Enzyme immunoassays (EIA) have been developed for ANA screening instead of IIF and are widely used in clinical laboratories . The CTD screen (Thermo Fisher Scientific Inc.; Freiburg, Germany) used in this study is a recently introduced EIA-based assay with 17 different human recombinant antigens. Commercially available EIA kits allow automatization and quantification of ANA screening. A few reports have evaluated the performance of the EIA kits, which were similar to the CTD screen [6–8]. The previously reported EliA Symphony (Pharmacia Diagnostics, Freiburg, Germany) detects antibodies to 9 antigens, including SSA/Ro, SSB/La, U1RNP (RNP70, A, C), Scl-70, Jo-1, Centromere B, and Sm . The 17 antigens of the Phadia EliA CTD screen (Phadia AB, Freiburg, Germany and Phadia AB, Uppsala, Sweden), described by Op De Beeck et al.  and Parker et al. , were not different from those in the CTD screen in our study. The study populations of these reports were patients in hospitals of Spain, Belgium, and the United Kingdom in Europe. No reports have examined Korean patients as a study population to assess the results of a CTD screen and IIF combination.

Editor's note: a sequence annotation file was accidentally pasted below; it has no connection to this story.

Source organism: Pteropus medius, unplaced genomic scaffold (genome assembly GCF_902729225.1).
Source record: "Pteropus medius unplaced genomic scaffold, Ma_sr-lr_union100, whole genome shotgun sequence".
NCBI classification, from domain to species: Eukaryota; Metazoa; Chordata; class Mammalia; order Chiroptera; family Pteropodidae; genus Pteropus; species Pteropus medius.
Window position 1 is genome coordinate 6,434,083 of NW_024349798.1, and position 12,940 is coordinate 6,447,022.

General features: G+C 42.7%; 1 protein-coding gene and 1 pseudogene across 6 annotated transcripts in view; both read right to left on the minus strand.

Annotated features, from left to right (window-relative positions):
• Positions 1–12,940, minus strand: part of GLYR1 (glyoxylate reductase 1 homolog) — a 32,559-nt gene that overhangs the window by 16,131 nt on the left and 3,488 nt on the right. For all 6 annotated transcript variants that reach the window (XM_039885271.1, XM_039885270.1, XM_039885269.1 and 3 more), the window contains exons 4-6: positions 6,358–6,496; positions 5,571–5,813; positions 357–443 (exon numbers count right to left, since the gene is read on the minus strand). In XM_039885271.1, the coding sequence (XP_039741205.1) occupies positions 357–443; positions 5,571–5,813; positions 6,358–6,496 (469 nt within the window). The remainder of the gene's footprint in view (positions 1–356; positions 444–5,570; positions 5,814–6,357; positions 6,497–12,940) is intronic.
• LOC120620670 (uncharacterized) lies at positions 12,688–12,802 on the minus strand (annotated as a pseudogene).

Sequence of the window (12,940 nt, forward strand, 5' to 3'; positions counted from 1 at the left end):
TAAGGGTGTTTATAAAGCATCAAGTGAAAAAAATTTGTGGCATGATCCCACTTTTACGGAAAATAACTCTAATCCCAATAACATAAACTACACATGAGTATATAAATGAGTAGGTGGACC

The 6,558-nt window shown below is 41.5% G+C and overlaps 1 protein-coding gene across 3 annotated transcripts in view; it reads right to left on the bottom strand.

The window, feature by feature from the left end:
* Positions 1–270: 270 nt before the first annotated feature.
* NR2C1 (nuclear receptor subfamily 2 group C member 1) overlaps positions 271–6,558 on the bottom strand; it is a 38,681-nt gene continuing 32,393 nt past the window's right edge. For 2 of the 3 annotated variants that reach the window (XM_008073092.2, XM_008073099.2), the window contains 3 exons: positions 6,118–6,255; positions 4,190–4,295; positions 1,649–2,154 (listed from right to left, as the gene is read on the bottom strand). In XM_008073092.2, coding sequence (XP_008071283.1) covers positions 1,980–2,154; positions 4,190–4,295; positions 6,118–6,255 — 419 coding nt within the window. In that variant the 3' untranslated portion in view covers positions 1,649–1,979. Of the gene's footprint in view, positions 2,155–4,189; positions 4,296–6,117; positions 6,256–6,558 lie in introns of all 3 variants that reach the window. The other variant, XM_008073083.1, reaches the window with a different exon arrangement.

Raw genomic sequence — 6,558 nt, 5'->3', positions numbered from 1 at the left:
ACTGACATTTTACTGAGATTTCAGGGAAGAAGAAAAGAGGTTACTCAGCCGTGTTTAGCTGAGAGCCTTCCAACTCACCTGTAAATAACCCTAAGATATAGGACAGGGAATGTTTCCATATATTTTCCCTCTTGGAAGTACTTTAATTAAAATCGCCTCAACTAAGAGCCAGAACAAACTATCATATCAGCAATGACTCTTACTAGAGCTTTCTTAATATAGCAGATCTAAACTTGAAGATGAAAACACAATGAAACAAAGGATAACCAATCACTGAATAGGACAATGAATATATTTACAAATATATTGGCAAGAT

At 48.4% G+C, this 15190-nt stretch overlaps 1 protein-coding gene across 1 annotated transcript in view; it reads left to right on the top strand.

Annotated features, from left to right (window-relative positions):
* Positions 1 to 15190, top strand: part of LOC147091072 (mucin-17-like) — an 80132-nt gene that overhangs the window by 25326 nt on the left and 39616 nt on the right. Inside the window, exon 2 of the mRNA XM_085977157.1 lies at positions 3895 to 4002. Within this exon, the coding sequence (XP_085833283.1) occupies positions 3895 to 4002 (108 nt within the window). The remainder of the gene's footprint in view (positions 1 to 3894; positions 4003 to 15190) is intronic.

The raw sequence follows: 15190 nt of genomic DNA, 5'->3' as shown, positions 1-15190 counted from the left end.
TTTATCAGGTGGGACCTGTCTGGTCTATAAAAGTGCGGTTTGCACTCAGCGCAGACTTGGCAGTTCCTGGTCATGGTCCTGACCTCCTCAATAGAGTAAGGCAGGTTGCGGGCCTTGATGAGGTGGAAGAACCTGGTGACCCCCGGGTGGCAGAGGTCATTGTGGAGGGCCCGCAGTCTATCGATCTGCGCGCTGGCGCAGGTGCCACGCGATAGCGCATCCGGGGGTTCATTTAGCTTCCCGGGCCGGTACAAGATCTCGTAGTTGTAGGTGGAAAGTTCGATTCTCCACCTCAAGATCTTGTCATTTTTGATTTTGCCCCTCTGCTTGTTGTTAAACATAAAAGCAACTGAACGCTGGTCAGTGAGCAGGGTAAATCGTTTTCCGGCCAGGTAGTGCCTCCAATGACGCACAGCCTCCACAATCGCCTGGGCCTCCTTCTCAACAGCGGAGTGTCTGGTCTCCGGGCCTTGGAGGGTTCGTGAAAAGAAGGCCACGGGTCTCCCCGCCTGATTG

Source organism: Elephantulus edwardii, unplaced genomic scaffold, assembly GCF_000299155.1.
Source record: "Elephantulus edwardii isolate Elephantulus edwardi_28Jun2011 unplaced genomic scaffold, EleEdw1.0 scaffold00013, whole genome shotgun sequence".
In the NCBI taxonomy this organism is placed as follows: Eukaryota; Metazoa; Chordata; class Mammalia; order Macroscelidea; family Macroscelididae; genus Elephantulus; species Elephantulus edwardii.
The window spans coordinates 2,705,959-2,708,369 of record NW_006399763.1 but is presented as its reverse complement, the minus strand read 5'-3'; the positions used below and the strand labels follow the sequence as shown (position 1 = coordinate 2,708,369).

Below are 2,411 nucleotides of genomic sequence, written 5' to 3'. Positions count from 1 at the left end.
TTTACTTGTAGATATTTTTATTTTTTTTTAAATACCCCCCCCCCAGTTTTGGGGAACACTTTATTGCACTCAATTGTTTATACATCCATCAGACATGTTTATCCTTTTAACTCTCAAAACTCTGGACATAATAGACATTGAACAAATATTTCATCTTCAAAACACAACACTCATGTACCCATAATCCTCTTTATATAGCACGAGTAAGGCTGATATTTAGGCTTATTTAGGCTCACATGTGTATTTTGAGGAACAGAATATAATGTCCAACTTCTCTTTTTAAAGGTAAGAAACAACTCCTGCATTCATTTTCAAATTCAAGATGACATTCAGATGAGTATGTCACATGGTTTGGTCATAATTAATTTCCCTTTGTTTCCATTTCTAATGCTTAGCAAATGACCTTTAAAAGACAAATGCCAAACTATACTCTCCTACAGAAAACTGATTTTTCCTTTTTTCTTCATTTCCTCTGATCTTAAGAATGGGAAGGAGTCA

In this study, we evaluated diagnostic values of an automated connective tissue disease screening assay, CTD screen, in patients with systemic rheumatic disease. Diagnostic performance of the assay was compared with that of HEp-2 cell-based IIF in a large Korean population. We also investigated the diagnostic performance of a combination of the CTD screen and IIF for each systemic rheumatic disease.
This study was exempted from informed consent by the independent Institutional Review Board of Kosin University Gospel Hospital (Approval number: KUGH MDIRB 10–49).